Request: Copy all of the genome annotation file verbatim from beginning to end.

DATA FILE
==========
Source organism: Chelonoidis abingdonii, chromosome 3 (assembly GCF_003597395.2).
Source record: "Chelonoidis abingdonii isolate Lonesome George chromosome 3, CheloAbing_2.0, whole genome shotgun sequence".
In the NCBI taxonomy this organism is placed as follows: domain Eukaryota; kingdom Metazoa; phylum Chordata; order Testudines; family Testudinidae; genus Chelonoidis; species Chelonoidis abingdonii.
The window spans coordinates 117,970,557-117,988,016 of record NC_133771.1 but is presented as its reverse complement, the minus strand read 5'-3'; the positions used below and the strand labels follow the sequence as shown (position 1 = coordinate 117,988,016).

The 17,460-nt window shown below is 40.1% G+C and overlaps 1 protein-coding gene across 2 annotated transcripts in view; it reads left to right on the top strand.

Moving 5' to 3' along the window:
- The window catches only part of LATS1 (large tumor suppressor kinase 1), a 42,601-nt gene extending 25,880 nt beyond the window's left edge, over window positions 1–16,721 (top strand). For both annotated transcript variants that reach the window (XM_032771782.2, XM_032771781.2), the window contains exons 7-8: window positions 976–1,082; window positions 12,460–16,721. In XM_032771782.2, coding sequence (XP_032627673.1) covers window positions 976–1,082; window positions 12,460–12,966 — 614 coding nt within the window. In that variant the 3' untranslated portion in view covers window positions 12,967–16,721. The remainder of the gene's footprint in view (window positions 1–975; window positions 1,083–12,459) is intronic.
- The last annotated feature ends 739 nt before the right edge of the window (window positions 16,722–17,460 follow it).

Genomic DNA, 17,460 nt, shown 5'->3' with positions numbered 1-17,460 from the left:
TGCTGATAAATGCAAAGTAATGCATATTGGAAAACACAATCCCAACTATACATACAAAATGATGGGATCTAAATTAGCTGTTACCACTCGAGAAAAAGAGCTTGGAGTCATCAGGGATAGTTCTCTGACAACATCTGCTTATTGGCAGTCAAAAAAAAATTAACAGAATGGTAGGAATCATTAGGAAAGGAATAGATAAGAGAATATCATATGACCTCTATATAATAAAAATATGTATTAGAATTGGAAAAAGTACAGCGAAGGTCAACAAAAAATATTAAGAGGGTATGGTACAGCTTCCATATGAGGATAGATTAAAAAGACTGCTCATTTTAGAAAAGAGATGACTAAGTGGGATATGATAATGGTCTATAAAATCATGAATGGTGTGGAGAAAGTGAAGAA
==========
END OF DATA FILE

Source organism: Chelonoidis abingdonii, chromosome 3 (assembly GCF_003597395.2).
Source record: "Chelonoidis abingdonii isolate Lonesome George chromosome 3, CheloAbing_2.0, whole genome shotgun sequence".
In the NCBI taxonomy this organism is placed as follows: domain Eukaryota; kingdom Metazoa; phylum Chordata; order Testudines; family Testudinidae; genus Chelonoidis; species Chelonoidis abingdonii.
The window spans coordinates 117,970,557-117,988,016 of record NC_133771.1 but is presented as its reverse complement, the minus strand read 5'-3'; the positions used below and the strand labels follow the sequence as shown (position 1 = coordinate 117,988,016).

The 17,460-nt window shown below is 40.1% G+C and overlaps 1 protein-coding gene across 2 annotated transcripts in view; it reads left to right on the top strand.

Moving 5' to 3' along the window:
- The window catches only part of LATS1 (large tumor suppressor kinase 1), a 42,601-nt gene extending 25,880 nt beyond the window's left edge, over window positions 1–16,721 (top strand). For both annotated transcript variants that reach the window (XM_032771782.2, XM_032771781.2), the window contains exons 7-8: window positions 976–1,082; window positions 12,460–16,721. In XM_032771782.2, coding sequence (XP_032627673.1) covers window positions 976–1,082; window positions 12,460–12,966 — 614 coding nt within the window. In that variant the 3' untranslated portion in view covers window positions 12,967–16,721. The remainder of the gene's footprint in view (window positions 1–975; window positions 1,083–12,459) is intronic.
- The last annotated feature ends 739 nt before the right edge of the window (window positions 16,722–17,460 follow it).

Genomic DNA, 17,460 nt, shown 5'->3' with positions numbered 1-17,460 from the left:
TGCTGATAAATGCAAAGTAATGCATATTGGAAAACACAATCCCAACTATACATACAAAATGATGGGATCTAAATTAGCTGTTACCACTCGAGAAAAAGAGCTTGGAGTCATCAGGGATAGTTCTCTGACAACATCTGCTTATTGGCAGTCAAAAAAAAATTAACAGAATGGTAGGAATCATTAGGAAAGGAATAGATAAGAGAATATCATATGACCTCTATATAATAAAAATATGTATTAGAATTGGAAAAAGTACAGCGAAGGTCAACAAAAAATATTAAGAGGGTATGGTACAGCTTCCATATGAGGATAGATTAAAAAGACTGCTCATTTTAGAAAAGAGATGACTAAGTGGGATATGATAATGGTCTATAAAATCATGAATGGTGTGGAGAAAGTGAAGAA